This wasn't supposed to end here. Not in the first round. Not against a first-year school. Not this year.
There were no tears, and that should tell you something. It should tell you that River Ridge did not expect to win Tuesday night in its district softball tournament game against Sickles. Losing 8-6, in eight innings no less, was a morale victory.
It was a good game.
That should not be enough. Not for a team with so many returning seniors, with so much to prove after last year's disappointing exit in the regional quarterfinals. Last year, the Royal Knights had an excuse: no Tiffany Martin.
This year, they'll use the same one.
If Martin's right arm had been well enough to snap fastballs at the Gryphons, River Ridge would have won Tuesday's game. Heck, it wouldn't have even played it, when you think about it, because a healthy Martin would have ensured a No. 1 seed and the night off.
This is true. With Martin throwing, the Royal Knights were 11-1. Without her, they were an average team.
But the Royal Knights had more than a month to get used to the idea of Erin Derkevics and Melissa Brumbaugh pitching. The infielders knew they would get more chances, the outfield knew to be ready.
And Martin wasn't gone. She was still the most productive hitter in the county as a designated hitter, and River Ridge still flashed a lineup that did not have an easy out.
Maybe that was the problem. Maybe it was enough for Sara Tarnawski to hit more than .500, and for Emily Mamalou to hit better than .400, and for the runs to keep coming across.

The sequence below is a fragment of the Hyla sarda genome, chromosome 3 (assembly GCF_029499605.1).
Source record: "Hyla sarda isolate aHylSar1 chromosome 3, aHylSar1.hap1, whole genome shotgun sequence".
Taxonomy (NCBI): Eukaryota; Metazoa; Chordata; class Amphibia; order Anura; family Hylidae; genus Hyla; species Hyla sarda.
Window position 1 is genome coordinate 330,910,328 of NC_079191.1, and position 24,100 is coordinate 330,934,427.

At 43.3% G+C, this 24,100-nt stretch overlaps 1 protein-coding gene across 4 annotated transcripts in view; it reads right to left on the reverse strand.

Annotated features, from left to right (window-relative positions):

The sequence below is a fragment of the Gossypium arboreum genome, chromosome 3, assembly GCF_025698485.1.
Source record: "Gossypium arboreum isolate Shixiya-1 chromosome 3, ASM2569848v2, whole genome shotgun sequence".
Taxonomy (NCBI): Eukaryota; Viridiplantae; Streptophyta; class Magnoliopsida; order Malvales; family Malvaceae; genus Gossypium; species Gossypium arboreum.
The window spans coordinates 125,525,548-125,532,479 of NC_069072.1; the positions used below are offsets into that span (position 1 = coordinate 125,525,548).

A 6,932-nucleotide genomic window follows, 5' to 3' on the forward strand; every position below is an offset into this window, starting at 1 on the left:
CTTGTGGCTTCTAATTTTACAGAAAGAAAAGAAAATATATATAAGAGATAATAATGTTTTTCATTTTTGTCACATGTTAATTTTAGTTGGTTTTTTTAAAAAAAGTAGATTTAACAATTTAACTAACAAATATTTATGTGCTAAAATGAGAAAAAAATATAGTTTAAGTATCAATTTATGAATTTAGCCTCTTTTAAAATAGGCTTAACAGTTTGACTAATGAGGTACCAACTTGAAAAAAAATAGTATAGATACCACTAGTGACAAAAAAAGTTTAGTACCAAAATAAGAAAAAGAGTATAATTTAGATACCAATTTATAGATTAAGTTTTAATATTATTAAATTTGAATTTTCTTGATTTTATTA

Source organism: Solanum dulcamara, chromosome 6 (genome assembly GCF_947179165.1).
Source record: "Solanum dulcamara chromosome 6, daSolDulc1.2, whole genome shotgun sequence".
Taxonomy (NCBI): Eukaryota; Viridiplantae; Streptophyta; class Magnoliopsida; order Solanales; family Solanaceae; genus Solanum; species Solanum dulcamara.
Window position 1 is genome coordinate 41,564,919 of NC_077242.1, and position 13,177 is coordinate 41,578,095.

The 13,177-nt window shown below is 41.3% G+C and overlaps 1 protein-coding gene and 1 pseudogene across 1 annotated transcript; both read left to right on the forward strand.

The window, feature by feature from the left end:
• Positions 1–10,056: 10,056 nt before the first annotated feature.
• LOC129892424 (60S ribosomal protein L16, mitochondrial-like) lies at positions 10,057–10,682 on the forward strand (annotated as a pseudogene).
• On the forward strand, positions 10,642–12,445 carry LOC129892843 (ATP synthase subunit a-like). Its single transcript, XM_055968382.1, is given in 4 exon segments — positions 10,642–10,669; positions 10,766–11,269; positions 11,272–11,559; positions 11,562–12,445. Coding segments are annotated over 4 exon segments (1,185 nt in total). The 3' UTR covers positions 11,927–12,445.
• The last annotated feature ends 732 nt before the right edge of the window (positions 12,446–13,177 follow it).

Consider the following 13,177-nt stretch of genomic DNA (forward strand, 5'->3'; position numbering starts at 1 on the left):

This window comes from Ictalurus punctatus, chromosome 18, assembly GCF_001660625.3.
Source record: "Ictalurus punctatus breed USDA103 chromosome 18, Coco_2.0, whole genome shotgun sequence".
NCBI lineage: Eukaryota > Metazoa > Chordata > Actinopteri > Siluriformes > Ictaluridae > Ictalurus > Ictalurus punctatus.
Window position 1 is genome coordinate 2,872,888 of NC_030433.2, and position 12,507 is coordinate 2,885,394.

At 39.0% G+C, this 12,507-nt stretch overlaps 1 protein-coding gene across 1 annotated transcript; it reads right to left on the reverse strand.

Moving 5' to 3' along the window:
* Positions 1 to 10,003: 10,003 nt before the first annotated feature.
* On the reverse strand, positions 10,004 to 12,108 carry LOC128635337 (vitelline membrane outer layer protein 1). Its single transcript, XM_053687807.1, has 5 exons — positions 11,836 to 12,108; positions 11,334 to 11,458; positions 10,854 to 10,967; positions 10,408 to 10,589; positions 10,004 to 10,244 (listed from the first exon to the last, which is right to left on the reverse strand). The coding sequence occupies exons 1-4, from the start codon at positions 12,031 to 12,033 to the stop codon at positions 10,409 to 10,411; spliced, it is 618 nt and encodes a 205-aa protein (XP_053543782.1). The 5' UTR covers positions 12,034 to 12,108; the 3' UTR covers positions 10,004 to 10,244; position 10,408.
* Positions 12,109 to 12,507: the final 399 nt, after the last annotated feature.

There are, however, a few rules to softball, and paramount is the one that states you don't let the other team score more than you do.
Tuesday night, River Ridge let Sickles score more.
Derkevics was wild, walking 10, hitting two. That did not help, especially on a night when the home plate umpire had stretched the strike zone a foot wide to the first base side of home plate.
But the first batter who walked should have been thrown out at third base on a bunt. She wasn't. She scored.
Another walked batter scored on a wild pitch, another scored on, you guessed it, a walk. Twice the catcher threw the ball into centerfield on steal attempts, although the porous infield could have stopped both balls.
In the fifth inning, a throwing error on a half-hearted effort by Tarnawski put a runner on. She scored.
In the eighth inning, River Ridge decided to engage the runner at first in a rundown, which is exactly what the runner wanted. One problem: the runner on third. She scored.
This was a senior-laden infield? This is how you play in a district tournament game?
"We gave them gifts," said coach Ernie Beck.
Yes, and they gift-wrapped them in pretty pink paper topped by hand-made bows.
It should be noted that the Royal Knights, despite the gifts, stayed close and even tied the game in dramatic fashion with two runs in the bottom of the seventh inning. Thank the bottom of the order, hitters seven through nine, who went 5-for-10 with three RBI and three runs scored. Give it up for Martin and Christy Taylor, who each had three hits.
If only this were a game where hitting the ball is all that counted. It is not. It is about pitching the ball over the plate and fielding, about being smart when a ball is hit to you and a runner tries to grab an extra base, about knowing when to engage a runner in a rundown, about stopping the double steal, a play they teach you when you begin playing at the age of 7.
The Royal Knights scored six runs Tuesday. They pounded out 13 hits. They almost won.
So for many of the players, it was a good game.
Just not good enough.